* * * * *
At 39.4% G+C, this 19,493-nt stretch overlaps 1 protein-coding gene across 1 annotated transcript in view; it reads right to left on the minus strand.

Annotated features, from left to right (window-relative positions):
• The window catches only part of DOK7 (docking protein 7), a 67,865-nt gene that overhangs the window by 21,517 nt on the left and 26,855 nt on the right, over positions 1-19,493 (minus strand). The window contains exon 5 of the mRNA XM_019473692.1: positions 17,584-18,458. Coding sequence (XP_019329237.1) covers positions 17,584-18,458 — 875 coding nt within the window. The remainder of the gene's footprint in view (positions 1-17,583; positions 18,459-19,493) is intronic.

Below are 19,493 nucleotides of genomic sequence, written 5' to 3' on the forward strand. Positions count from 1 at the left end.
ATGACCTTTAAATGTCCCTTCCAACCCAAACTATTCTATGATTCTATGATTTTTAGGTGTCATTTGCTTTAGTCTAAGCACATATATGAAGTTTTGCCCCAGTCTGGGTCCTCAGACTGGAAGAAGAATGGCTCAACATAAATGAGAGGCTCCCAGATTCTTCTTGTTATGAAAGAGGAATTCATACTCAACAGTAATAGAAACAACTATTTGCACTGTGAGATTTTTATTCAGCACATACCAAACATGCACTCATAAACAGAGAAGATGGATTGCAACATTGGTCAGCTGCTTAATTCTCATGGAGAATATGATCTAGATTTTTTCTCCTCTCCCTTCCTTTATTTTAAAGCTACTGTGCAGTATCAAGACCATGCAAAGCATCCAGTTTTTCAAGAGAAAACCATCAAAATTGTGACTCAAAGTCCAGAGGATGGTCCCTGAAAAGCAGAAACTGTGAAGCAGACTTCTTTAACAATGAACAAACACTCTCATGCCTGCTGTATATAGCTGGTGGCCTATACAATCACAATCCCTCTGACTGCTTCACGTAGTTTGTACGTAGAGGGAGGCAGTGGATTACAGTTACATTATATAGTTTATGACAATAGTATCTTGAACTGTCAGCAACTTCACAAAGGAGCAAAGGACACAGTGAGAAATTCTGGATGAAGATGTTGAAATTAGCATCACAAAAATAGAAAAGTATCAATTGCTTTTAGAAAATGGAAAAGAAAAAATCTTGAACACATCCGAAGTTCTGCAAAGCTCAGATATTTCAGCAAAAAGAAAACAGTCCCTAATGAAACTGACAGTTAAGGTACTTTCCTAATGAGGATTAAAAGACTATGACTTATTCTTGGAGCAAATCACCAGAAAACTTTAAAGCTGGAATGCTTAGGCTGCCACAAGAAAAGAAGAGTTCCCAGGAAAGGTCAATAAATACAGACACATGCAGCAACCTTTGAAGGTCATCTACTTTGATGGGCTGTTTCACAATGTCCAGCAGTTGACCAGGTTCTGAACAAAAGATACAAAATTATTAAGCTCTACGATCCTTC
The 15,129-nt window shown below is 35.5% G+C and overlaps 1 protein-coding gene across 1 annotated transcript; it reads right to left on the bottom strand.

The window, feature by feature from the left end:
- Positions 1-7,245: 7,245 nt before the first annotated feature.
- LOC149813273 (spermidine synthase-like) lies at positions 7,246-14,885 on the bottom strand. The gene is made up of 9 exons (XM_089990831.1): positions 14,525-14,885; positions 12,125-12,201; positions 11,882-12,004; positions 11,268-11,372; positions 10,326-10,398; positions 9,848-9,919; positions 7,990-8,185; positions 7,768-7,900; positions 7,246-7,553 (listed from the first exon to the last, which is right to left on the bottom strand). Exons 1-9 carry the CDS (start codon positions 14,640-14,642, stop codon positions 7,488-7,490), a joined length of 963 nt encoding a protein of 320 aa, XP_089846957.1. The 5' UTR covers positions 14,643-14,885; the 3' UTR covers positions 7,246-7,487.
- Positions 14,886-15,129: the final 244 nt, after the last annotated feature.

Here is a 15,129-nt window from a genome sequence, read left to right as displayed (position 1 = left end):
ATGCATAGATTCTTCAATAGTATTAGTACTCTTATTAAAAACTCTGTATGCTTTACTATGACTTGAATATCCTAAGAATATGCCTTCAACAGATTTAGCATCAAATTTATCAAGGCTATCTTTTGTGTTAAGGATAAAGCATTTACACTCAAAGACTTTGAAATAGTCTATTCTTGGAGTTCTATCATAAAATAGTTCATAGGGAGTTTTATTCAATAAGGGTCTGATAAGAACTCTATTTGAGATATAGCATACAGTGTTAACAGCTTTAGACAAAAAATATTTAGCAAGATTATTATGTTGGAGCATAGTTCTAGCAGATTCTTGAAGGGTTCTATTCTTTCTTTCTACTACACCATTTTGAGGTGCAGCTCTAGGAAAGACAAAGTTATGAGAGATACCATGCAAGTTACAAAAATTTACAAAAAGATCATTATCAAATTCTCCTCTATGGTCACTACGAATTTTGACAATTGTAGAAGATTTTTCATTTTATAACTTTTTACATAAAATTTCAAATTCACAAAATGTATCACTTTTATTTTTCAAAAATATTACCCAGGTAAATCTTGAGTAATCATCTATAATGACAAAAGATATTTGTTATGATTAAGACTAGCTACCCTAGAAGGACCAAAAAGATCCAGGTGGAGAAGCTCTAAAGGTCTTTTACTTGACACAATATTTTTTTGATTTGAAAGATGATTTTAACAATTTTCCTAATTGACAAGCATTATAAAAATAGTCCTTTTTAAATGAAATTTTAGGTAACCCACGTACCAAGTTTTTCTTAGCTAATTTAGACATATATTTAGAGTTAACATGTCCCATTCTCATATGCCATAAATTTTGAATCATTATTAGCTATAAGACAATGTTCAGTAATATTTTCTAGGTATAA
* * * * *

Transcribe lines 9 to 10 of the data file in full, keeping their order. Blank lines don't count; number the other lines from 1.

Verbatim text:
- LOC149813273 (spermidine synthase-like) lies at positions 7,246-14,885 on the bottom strand. The gene is made up of 9 exons (XM_089990831.1): positions 14,525-14,885; positions 12,125-12,201; positions 11,882-12,004; positions 11,268-11,372; positions 10,326-10,398; positions 9,848-9,919; positions 7,990-8,185; positions 7,768-7,900; positions 7,246-7,553 (listed from the first exon to the last, which is right to left on the bottom strand). Exons 1-9 carry the CDS (start codon positions 14,640-14,642, stop codon positions 7,488-7,490), a joined length of 963 nt encoding a protein of 320 aa, XP_089846957.1. The 5' UTR covers positions 14,643-14,885; the 3' UTR covers positions 7,246-7,487.
- Positions 14,886-15,129: the final 244 nt, after the last annotated feature.